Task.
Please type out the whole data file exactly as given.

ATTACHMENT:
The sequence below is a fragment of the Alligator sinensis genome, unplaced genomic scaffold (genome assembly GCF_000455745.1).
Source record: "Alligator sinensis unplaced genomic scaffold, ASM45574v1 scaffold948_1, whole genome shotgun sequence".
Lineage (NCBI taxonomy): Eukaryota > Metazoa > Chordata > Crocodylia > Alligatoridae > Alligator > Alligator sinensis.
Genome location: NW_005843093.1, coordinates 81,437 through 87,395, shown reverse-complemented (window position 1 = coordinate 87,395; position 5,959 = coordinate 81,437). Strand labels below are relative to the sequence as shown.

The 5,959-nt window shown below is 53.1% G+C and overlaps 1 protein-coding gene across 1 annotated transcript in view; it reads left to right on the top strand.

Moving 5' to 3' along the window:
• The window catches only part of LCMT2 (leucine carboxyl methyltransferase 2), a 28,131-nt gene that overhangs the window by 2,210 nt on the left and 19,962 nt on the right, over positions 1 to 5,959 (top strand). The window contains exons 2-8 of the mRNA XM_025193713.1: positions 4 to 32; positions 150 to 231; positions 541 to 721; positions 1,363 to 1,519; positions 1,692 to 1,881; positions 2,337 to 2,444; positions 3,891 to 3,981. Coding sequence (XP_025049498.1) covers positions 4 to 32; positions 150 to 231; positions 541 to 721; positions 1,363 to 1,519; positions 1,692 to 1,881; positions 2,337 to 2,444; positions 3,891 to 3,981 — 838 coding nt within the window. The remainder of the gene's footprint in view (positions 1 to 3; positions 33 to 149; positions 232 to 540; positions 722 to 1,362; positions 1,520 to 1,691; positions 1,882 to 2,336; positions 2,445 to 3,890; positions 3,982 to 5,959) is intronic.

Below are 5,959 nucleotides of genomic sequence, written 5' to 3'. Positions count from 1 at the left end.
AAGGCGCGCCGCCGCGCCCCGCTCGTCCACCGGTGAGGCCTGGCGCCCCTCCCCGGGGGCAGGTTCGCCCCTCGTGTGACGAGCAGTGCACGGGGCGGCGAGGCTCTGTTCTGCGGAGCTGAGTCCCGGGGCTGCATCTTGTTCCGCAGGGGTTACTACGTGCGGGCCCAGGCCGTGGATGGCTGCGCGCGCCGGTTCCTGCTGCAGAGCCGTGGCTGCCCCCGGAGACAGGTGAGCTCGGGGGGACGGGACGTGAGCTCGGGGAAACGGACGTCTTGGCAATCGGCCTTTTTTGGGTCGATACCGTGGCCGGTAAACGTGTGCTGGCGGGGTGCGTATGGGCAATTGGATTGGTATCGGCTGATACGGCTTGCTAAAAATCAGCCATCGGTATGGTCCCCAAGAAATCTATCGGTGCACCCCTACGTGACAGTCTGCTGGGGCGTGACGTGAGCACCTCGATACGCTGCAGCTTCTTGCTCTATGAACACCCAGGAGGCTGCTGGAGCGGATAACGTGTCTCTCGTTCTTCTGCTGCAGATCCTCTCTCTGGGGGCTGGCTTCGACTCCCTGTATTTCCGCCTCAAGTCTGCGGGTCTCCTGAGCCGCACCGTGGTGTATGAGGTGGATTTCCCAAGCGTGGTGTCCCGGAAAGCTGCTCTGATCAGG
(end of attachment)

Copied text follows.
The sequence below is a fragment of the Alligator sinensis genome, unplaced genomic scaffold (genome assembly GCF_000455745.1).
Source record: "Alligator sinensis unplaced genomic scaffold, ASM45574v1 scaffold948_1, whole genome shotgun sequence".
Lineage (NCBI taxonomy): Eukaryota > Metazoa > Chordata > Crocodylia > Alligatoridae > Alligator > Alligator sinensis.
Genome location: NW_005843093.1, coordinates 81,437 through 87,395, shown reverse-complemented (window position 1 = coordinate 87,395; position 5,959 = coordinate 81,437). Strand labels below are relative to the sequence as shown.

The 5,959-nt window shown below is 53.1% G+C and overlaps 1 protein-coding gene across 1 annotated transcript in view; it reads left to right on the top strand.

Moving 5' to 3' along the window:
• The window catches only part of LCMT2 (leucine carboxyl methyltransferase 2), a 28,131-nt gene that overhangs the window by 2,210 nt on the left and 19,962 nt on the right, over positions 1 to 5,959 (top strand). The window contains exons 2-8 of the mRNA XM_025193713.1: positions 4 to 32; positions 150 to 231; positions 541 to 721; positions 1,363 to 1,519; positions 1,692 to 1,881; positions 2,337 to 2,444; positions 3,891 to 3,981. Coding sequence (XP_025049498.1) covers positions 4 to 32; positions 150 to 231; positions 541 to 721; positions 1,363 to 1,519; positions 1,692 to 1,881; positions 2,337 to 2,444; positions 3,891 to 3,981 — 838 coding nt within the window. The remainder of the gene's footprint in view (positions 1 to 3; positions 33 to 149; positions 232 to 540; positions 722 to 1,362; positions 1,520 to 1,691; positions 1,882 to 2,336; positions 2,445 to 3,890; positions 3,982 to 5,959) is intronic.

Below are 5,959 nucleotides of genomic sequence, written 5' to 3'. Positions count from 1 at the left end.
AAGGCGCGCCGCCGCGCCCCGCTCGTCCACCGGTGAGGCCTGGCGCCCCTCCCCGGGGGCAGGTTCGCCCCTCGTGTGACGAGCAGTGCACGGGGCGGCGAGGCTCTGTTCTGCGGAGCTGAGTCCCGGGGCTGCATCTTGTTCCGCAGGGGTTACTACGTGCGGGCCCAGGCCGTGGATGGCTGCGCGCGCCGGTTCCTGCTGCAGAGCCGTGGCTGCCCCCGGAGACAGGTGAGCTCGGGGGGACGGGACGTGAGCTCGGGGAAACGGACGTCTTGGCAATCGGCCTTTTTTGGGTCGATACCGTGGCCGGTAAACGTGTGCTGGCGGGGTGCGTATGGGCAATTGGATTGGTATCGGCTGATACGGCTTGCTAAAAATCAGCCATCGGTATGGTCCCCAAGAAATCTATCGGTGCACCCCTACGTGACAGTCTGCTGGGGCGTGACGTGAGCACCTCGATACGCTGCAGCTTCTTGCTCTATGAACACCCAGGAGGCTGCTGGAGCGGATAACGTGTCTCTCGTTCTTCTGCTGCAGATCCTCTCTCTGGGGGCTGGCTTCGACTCCCTGTATTTCCGCCTCAAGTCTGCGGGTCTCCTGAGCCGCACCGTGGTGTATGAGGTGGATTTCCCAAGCGTGGTGTCCCGGAAAGCTGCTCTGATCAGG